The Viking Phenomenon
The Viking Age, spanning from around 750 to 1050 CE, holds significant cultural importance in the Nordic countries, particularly Sweden. However, the history of the Vikings has been reshaped and manipulated over time to suit various generations’ needs. Recent research has largely focused on the state formation and Christian conversion processes that led to the formation of modern Scandinavian nations. Little attention has been given to understanding the origins of Viking raiders, their motivations, the societies they emerged from, and why they expanded aggressively during this period.
This ten-year research program, directed by a core group at Uppsala University and the Swedish History Museum in collaboration with Estonian universities, aims to explore these questions, primarily focusing on the early Viking Age from 750 to 850 CE. The project centers around the Valsgärde ship burial site in Uppland, Sweden, which has not been fully researched and published despite its historical significance. Additionally, the project investigates a new find, the Salme ship burials on the Estonian seashore, offering insights into the early Viking era.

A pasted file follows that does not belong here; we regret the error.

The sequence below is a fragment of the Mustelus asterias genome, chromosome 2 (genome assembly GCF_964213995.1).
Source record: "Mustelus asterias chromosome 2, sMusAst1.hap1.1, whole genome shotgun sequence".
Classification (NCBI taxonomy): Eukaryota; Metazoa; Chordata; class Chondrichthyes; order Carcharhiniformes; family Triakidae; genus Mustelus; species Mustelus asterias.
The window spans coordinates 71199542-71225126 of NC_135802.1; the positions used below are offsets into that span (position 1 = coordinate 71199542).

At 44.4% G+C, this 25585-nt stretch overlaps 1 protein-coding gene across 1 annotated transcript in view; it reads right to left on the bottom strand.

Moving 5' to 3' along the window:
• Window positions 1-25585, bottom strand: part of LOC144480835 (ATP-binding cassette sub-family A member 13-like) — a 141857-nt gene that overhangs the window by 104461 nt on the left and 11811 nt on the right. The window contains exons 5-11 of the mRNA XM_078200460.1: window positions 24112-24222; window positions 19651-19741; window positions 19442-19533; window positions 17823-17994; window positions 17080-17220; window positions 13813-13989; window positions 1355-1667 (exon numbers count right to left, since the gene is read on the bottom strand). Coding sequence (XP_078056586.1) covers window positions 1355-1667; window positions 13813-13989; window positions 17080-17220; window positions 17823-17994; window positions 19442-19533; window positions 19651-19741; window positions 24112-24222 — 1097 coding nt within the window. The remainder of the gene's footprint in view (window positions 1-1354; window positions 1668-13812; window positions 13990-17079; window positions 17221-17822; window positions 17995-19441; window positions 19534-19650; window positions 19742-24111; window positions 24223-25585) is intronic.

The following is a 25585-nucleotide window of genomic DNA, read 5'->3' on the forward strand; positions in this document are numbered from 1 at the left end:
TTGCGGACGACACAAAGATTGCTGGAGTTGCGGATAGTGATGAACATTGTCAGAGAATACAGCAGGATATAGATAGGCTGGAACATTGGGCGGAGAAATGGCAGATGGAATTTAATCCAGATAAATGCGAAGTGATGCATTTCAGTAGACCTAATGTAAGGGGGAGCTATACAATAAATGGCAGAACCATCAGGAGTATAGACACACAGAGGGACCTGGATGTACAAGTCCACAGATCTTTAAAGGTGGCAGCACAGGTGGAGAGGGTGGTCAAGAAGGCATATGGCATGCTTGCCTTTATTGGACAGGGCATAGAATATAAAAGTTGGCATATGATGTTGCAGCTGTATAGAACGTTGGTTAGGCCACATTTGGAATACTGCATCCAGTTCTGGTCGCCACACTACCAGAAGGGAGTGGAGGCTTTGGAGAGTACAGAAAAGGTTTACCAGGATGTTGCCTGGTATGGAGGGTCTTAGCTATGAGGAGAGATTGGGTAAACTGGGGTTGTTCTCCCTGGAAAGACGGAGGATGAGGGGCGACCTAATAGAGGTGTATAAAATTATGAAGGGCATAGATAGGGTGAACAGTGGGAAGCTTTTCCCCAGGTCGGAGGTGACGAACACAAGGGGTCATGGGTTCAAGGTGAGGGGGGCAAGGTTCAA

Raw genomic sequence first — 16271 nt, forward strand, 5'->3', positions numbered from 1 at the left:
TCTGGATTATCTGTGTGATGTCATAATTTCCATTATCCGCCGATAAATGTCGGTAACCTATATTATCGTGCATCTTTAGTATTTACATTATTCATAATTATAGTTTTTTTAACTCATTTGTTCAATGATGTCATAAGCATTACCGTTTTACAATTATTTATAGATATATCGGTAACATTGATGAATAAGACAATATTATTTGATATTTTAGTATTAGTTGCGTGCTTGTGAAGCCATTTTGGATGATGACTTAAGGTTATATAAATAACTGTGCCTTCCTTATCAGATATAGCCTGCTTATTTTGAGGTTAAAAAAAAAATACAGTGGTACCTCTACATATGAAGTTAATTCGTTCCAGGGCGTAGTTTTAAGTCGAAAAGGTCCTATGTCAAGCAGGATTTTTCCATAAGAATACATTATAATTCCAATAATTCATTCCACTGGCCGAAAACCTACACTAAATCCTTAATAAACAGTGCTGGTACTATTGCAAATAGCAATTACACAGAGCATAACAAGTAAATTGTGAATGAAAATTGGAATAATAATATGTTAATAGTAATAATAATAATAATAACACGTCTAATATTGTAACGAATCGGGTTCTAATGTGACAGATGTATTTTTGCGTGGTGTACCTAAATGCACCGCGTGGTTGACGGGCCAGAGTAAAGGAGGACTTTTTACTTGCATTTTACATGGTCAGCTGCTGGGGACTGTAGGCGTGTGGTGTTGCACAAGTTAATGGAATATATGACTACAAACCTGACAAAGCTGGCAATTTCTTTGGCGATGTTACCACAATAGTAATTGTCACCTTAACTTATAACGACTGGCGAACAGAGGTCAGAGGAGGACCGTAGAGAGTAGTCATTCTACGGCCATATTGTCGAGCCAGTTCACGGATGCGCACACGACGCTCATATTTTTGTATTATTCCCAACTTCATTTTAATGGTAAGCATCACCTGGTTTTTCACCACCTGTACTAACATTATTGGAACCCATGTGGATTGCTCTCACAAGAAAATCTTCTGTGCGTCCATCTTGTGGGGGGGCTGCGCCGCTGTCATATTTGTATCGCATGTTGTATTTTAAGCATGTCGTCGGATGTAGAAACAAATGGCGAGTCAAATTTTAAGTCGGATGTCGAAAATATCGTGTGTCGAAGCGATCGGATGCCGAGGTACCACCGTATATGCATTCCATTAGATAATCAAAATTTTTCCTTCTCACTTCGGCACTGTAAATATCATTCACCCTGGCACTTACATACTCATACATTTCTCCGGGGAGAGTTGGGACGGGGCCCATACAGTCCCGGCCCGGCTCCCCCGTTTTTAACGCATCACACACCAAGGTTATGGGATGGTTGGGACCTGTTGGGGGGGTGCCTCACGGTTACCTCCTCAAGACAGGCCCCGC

The research delves into “Viking economics,” the networks that drove early raiders and sustained their activities. It also examines the multicultural aspects of Scandinavian identity, the roles of women and men in Viking culture, slavery, pirate communities outside Scandinavia, and the Vikings’ non-Christian beliefs in their interactions with the wider world. The project emphasizes international, cross-cultural comparative studies.
The Vikings remain a prominent symbol of Scandinavian heritage today, and this research program seeks to explore this enduring legacy through public engagement. It will involve workshops, conferences, lectures, publications, public outreach initiatives, and online resources to disseminate its findings widely.